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Jewish World Review March 13, 2003 / 9 Adar II, 5763

Dick Morris

Dick Morris
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It's time for U.S. to play hardball at U.N. | If the long-awaited second resolution authorizing the use of force in Iraq does not pass the United Nations Security Council, the Bush administration should deconstruct the U.N. vote and pin the blame on specific countries.

It is one thing to ask Americans if they would support an invasion of Iraq if the United Nations approves, but quite another to ask if they would support it even if France or Russia or, should the United States fail to get the required nine votes for passage, a country like Angola disapproves. By cracking open the process and identifying the nations that voted against us - or who vetoed the resolution - the administration will salvage a public relations' standoff from the jaws of defeat.

Indeed, Bush should go further and move to hang around the neck of the Security Council the same badge of irrelevance that now adorns the General Assembly.

Would anyone think of asking the body that named Iraq chairman of the disarmament committee and Libya head of the panel on human rights what it thought of invading Baghdad? Ever since the General Assembly labeled Zionism a "form of racism" nobody has asked its opinion on anything. The same irrelevance must be pinned on the Security Council if it turns down the resolution.

If Bush and Powell get the nine votes needed to pass the resolution only to have the French, Russians and/or Chinese use their veto, the administration line is obvious: We got the council to agree but these permanent members vetoed the resolution and stood in the way of global opinion.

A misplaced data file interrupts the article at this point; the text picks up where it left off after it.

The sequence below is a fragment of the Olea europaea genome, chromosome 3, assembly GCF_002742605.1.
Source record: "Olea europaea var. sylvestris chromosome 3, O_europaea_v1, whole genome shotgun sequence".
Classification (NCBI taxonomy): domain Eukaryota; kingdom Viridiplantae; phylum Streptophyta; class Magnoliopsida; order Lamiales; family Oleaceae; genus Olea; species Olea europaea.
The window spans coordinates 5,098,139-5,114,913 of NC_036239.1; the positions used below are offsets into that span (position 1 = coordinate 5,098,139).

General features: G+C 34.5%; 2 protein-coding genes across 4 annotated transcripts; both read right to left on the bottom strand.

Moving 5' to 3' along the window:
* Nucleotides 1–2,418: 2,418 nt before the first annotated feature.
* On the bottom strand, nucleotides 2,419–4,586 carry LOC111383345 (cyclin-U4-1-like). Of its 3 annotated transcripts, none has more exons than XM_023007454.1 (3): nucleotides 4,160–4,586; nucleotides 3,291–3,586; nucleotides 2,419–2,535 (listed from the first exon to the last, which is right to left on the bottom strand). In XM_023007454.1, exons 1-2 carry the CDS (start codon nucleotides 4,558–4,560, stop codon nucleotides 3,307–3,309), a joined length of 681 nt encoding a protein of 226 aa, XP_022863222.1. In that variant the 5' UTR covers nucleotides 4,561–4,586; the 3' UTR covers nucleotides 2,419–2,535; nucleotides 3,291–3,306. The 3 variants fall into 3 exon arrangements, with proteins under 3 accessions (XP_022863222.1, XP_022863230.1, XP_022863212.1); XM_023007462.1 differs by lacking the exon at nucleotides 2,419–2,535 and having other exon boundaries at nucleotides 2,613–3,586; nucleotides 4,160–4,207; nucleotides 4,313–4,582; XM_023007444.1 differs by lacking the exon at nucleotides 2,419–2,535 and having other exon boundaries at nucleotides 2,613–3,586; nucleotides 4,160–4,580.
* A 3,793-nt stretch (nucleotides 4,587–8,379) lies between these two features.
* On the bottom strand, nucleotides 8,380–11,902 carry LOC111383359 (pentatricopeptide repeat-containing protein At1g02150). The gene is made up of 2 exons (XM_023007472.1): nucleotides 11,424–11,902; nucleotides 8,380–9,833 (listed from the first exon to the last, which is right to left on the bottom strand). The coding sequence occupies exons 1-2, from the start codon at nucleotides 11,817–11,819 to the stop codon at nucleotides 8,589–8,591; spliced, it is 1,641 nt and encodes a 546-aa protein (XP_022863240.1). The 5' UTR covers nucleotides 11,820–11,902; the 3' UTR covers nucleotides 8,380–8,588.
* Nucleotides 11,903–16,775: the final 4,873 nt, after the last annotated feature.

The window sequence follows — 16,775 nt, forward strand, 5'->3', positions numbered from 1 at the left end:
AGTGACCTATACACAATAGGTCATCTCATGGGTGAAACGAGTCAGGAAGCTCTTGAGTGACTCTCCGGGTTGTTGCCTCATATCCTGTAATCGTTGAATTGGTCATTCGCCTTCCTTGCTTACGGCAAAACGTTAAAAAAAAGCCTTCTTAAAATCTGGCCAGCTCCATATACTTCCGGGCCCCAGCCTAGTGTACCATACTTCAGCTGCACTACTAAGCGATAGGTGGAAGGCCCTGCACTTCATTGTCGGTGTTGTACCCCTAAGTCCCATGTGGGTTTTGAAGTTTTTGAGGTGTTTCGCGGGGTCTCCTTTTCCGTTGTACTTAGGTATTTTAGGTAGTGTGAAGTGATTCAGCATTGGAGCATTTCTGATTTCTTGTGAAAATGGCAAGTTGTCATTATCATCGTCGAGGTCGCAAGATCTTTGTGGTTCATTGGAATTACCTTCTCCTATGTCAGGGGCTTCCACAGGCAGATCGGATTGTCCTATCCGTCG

But if we fail to get the nine votes in the Security Council, we should identify the nations that voted "no" and, in effect, ask Americans if they want their foreign policy to be hostage to such nations. Except for Chile and Mexico, none of the swing votes in the council are democracies and several have long records of human rights abuses. We should allude to their undemocratic conditions to dismiss their vote as irrelevant.

The United States should be willing to play hardball in pursuit of votes on the council. If Chile opposes us, should we put plans for a free trade zone with them on hold? If Mexico votes no, should we not re-evaluate NAFTA?

In battling for the resolution, the administration needs to point out that even the French concede that it is only because the United States has 200,000 troops in Kuwait that Saddam is even pretending that he is disarming. We need to ask Paris how long they propose that we keep a goodly portion of our army there in order to give inspections a chance to work. Are the French prepared to pay for the cost of their maintenance? How about their combat readiness as we ask them to endure desert heat week after week, month after month, to give France and Russia time to go along?